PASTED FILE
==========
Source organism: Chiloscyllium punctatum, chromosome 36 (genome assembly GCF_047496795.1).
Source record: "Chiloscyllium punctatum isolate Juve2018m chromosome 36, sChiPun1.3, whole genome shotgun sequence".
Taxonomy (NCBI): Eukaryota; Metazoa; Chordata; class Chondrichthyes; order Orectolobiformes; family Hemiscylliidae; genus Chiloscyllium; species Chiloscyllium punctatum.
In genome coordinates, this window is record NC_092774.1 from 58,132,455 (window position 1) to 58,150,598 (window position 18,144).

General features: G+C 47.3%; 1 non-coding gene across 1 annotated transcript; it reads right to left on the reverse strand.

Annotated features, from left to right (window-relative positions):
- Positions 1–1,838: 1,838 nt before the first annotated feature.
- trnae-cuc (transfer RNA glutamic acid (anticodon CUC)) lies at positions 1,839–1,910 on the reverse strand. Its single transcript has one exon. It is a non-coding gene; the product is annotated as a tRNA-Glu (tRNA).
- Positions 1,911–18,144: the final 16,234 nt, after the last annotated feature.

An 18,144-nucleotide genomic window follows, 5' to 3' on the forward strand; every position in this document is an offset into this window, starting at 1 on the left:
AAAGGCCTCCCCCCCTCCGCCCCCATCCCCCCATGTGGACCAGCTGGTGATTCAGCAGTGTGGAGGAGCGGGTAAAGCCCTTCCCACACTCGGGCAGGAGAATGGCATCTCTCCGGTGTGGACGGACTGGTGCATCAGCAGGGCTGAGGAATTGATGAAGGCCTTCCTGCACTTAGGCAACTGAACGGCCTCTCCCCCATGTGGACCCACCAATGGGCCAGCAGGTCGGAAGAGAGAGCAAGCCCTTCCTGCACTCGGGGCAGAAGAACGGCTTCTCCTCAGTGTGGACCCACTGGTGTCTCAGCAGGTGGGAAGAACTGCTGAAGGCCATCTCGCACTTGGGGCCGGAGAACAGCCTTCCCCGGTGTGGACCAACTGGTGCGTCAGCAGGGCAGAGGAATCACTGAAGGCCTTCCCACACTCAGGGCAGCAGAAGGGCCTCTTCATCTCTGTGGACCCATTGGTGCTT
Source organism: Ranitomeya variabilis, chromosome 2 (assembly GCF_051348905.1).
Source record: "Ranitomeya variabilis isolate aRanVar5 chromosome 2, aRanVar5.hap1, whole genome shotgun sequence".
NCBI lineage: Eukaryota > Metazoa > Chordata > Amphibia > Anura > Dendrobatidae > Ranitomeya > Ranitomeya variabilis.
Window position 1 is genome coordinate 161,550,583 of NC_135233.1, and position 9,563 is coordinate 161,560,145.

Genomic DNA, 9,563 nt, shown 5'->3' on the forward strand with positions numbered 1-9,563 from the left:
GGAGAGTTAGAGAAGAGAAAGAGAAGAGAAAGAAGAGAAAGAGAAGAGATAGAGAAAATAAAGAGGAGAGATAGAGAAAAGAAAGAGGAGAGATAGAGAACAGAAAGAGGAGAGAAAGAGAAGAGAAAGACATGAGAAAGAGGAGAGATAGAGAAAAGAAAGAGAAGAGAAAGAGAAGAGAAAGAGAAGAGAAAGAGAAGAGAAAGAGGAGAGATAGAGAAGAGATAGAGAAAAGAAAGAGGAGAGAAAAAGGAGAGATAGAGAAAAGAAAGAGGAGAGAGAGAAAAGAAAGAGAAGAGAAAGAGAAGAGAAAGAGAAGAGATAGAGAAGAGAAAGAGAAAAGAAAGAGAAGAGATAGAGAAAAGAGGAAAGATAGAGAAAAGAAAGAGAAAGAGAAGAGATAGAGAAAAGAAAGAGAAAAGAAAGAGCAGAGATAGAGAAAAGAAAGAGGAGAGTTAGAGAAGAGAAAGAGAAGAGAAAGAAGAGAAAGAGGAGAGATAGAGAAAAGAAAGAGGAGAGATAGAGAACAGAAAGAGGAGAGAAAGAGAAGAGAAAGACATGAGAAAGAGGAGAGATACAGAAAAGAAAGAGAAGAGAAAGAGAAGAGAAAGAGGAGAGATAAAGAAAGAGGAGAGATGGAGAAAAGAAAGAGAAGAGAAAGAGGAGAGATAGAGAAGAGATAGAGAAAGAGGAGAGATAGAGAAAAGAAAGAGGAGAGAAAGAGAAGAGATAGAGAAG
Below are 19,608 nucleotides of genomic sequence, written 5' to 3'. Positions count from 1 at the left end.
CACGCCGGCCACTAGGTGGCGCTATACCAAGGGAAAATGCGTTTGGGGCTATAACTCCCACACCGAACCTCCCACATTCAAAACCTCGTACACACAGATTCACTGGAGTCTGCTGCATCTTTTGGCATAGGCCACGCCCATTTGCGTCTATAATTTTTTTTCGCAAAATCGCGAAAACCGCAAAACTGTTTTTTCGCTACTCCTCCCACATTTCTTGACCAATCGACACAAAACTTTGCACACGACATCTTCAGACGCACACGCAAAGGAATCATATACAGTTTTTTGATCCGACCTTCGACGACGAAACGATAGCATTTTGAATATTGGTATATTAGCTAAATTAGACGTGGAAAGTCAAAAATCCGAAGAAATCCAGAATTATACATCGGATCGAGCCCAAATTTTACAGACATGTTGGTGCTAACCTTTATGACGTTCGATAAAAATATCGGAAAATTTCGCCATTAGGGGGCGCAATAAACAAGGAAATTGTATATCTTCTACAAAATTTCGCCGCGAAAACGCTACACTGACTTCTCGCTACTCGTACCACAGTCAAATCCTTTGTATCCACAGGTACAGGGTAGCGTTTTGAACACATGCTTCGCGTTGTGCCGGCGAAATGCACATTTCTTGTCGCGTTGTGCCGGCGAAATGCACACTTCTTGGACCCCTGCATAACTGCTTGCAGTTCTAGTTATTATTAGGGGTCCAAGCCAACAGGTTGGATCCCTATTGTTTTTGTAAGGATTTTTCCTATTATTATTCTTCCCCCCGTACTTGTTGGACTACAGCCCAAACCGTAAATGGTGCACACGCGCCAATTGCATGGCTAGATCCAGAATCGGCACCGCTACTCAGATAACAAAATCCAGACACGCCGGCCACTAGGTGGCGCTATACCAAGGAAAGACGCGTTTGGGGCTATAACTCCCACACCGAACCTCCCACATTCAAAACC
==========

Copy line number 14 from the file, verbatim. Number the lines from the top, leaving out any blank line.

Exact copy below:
NCBI lineage: Eukaryota > Metazoa > Chordata > Amphibia > Anura > Dendrobatidae > Ranitomeya > Ranitomeya variabilis.